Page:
It has always been a sad day when a loved one passes away.  But when a pet, say your favorite dog crosses over, it is a tragedy.

My sister and I had Peggy, a light brown native dog (askal as they say or a local mongrel), when we were young.  Peggy was our universe next to our parents.  She never made any complaint at all.   She was one of us already. She may bark once in a while but that was meant only to remind us that she was a dog.  But she is more than canine to us.  She was a picture of loyalty, of devotion, of patience.  She could also be a rabid follower, a protective company, a fanatical friend.  She died a few years later and we, my sister and I, were never the same again.  We became aloof, sensitive and vulnerable.  We suffered a great loss that even our perceptions were terribly affected.  We never allowed having pets anymore since that time on.  We had grown to accept reality.  It was a turning point.  Our peggy made us mature overnight.  Her death made my sister a scholar.  And our pet had transformed me into an artist.  We exuded in our respective field the same qualities we learned from her.

Years later, when I had my own family and kids, I would also introduce them in the same breath and cycle of emotional roller coaster by adopting a number of pets.  I would even go further by having different pets in as many a specie I could find.  We had a boa constrictor, a turtle, a goat, white mice, termite eating marsupial, bats, big ants, parrots, guinea pig, pangolin, arachnids, love birds, name it, we must have it.  Our yard was once a veritable zoo and each specie we christened with names less than having them baptized.  That was one orientation I initiated for my kids.  They never became Kuya Kim or the popular Crocodile Dundee but I knew that my kids had a great time observing, caring and maintaining our pets.  They had great fun and yes, education on what life was all about.

More years later, my kids would have their own preferences.  They had cats of varying shades and color.  They would even spring a surprise by picking up a lost kitten, black ones most especially near the garbage dump and would adopt it.  It was not for once but several times.  For a time, our house would be transformed into a veritable haven for the feline kind.  Then a puppy would be brought in.  As soon as the pretty canine becomes actively game as a member of the family, it would be lost.  My kids had as many pet dogs later—shaggy furs, slim types, craggy ones.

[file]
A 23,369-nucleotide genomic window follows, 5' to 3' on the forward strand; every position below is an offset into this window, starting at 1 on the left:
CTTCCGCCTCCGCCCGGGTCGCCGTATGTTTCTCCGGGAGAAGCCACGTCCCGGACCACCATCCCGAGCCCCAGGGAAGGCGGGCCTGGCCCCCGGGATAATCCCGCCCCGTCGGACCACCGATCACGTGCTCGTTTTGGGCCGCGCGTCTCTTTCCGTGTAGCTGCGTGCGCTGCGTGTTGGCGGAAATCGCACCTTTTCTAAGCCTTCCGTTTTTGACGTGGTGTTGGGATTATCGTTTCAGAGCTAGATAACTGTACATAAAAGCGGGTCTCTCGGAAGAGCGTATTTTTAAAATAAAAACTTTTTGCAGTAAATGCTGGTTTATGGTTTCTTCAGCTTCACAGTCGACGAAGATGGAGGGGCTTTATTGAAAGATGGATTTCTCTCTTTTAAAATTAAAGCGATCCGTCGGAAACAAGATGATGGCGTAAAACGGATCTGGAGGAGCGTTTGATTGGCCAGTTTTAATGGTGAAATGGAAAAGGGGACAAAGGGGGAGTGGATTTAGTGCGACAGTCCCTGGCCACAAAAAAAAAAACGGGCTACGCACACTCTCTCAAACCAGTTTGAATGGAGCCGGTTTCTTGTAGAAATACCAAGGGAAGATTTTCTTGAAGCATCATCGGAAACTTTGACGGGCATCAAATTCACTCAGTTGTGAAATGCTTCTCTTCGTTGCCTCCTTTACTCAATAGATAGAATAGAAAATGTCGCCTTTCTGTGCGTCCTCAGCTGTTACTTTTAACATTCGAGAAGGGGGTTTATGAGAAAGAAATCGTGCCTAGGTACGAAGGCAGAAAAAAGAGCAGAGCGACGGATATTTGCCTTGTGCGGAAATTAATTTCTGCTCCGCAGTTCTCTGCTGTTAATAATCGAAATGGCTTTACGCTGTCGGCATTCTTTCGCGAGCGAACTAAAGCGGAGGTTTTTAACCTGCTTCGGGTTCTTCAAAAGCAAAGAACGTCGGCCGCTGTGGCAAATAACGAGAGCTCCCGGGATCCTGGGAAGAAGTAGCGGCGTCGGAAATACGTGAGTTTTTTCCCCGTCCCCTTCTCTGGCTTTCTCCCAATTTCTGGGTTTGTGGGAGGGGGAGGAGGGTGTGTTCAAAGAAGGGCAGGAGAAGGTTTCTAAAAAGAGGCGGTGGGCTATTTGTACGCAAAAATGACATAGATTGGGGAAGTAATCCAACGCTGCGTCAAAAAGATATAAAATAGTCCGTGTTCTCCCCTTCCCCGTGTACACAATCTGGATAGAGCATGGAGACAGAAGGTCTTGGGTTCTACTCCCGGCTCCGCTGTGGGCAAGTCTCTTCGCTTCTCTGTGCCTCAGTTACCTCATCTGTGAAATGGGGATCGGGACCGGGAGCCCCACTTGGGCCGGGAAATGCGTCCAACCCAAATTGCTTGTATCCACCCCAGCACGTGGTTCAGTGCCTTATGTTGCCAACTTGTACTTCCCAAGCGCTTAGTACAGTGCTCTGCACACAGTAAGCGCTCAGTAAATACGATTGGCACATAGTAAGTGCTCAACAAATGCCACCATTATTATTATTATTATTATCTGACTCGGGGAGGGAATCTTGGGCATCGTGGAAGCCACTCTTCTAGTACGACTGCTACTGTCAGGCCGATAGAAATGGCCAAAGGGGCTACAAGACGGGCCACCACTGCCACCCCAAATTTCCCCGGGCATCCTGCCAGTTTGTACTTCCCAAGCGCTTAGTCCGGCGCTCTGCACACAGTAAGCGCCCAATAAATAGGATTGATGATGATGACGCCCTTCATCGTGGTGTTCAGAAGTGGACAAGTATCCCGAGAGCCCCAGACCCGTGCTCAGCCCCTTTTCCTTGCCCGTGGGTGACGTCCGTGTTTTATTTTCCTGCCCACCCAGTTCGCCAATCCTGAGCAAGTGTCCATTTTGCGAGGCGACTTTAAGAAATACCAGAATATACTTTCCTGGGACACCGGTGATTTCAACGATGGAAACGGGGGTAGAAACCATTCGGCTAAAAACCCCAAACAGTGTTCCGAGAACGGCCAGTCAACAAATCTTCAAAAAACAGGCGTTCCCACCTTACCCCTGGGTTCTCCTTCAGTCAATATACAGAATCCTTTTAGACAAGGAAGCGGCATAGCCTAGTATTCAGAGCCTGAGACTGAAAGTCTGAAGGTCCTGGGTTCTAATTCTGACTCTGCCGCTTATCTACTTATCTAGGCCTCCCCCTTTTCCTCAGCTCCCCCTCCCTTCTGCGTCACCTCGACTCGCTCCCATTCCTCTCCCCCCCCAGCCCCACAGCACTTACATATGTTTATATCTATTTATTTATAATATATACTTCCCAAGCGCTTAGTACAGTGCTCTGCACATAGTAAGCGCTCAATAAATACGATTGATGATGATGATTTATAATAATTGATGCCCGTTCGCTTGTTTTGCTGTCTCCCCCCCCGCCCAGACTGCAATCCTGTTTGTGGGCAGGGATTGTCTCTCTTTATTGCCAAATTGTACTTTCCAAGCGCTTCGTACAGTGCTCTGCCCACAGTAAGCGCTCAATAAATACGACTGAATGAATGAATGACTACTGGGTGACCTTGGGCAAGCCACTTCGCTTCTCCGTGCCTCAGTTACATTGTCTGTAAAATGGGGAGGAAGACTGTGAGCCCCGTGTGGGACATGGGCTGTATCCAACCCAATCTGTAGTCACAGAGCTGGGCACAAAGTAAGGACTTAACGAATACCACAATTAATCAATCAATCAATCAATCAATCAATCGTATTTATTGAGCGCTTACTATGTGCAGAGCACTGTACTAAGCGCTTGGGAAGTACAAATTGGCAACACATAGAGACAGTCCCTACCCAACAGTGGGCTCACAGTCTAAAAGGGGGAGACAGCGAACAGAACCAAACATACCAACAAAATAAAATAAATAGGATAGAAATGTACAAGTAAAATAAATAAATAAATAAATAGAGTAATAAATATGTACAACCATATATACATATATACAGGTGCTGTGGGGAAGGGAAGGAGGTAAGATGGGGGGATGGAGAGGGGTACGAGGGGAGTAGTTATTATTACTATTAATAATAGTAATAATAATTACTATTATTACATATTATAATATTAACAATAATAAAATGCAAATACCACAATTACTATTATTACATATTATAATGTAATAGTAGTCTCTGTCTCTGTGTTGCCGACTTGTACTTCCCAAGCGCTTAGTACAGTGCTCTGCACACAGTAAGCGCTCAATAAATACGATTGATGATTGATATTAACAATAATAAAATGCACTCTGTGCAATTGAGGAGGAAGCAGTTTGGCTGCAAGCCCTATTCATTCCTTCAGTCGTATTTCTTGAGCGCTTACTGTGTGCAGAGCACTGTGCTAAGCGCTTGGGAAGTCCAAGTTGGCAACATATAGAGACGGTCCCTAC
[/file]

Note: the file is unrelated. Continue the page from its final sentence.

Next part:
And then, a dark colored puppy with crying and begging eyes was given them. It was for a time the center of my kid’s attention.  The puppy was hugged, spoiled and coddled like a pillow and it responded with mirth, fidelity and some kind of piety for its masters.

The puppy in no time would grow up into a big hulking dog, fierce looking projecting a mean  beast as it growls.  It has grown almost 20 times its original size.  It is menacing from a distance, it is intimidating up close.  Its jaws were designed for the jugular and its paws are always mounted for assault.  Not even a SWAT team would be capable of engaging the monster in a mortal combat!

We suspected all along that the dark colored pet had a foreign bloodline.  It could have been a cross breed for a pointer, Labrador retriever, pomerarian and pit bull.  It can easily terrorize anyone trying to annoy it.  For a good number of years, it would be one pet which the kids would grow up with.  It can determine its master’s presence a mile away except that it often overdoes its playfulness by accidentally biting hands that feed it.  The injury would immediately be forgiven though.  Dogs, especially pets, were never there to hurt their masters.  There were even countless stories on the sworn loyalty of pet dogs.  There was even a monument erected in Japan in  their honor.  The phrase “canine loyalty” was lifted directly from their instinctive attribute.

There were even studies conducted to determine the cognitive abilities of dogs.  Accordingly, they share the same intelligence and emotional qualities as that of man.  Science even had daring revelation that they could also determine with precision not only how dogs can memorize but also how they would describe their masters.  When that time comes, it would be impractical to allow our pet dogs hang around inside our rooms anymore!

Going back to dear dark colored pet dog of my kids, it was a sweet occasion to have it always by their side.  It barked a lot and for them it was music.  Just as when things turn out not in accordance with my kid’s expectation, their pet would usually be there to lend its maximum presence.  Hence, they rightly christened their pet as Maximus, a Roman name, bland yet brave, parsimonious yet compulsive, behave and alert.

Maxy was in charge of the house when everyone is out.  It was the sentinel, the guard, the sentry.  When everyone was in, it is the entertainer, the performer, an artiste.  Maxy was almost a part of the family, a member of the clan, patient, enduring and uncomplaining.  He had that quality which everyone loves.

Maxy was full of life, robust and active.  Even at times when its ration was more on the fasting side rather than the feasting kind.

At the peak of his strength however he would die.  His leash strangled his neck.  Maxy lived well and was loved well.  It left a vacant spot in the hearts of my family.  My kids were never the same from that day on—they would all see life in the context of fate and faith.  Fate as in having a timeline for everyone and faith, as in appreciating another life hereafter.



About vjtesoro

A perpetual student of Corrections

Posted on October 17, 2012, in Uncategorized and tagged , , , , , . Bookmark the permalink. 1 Comment.

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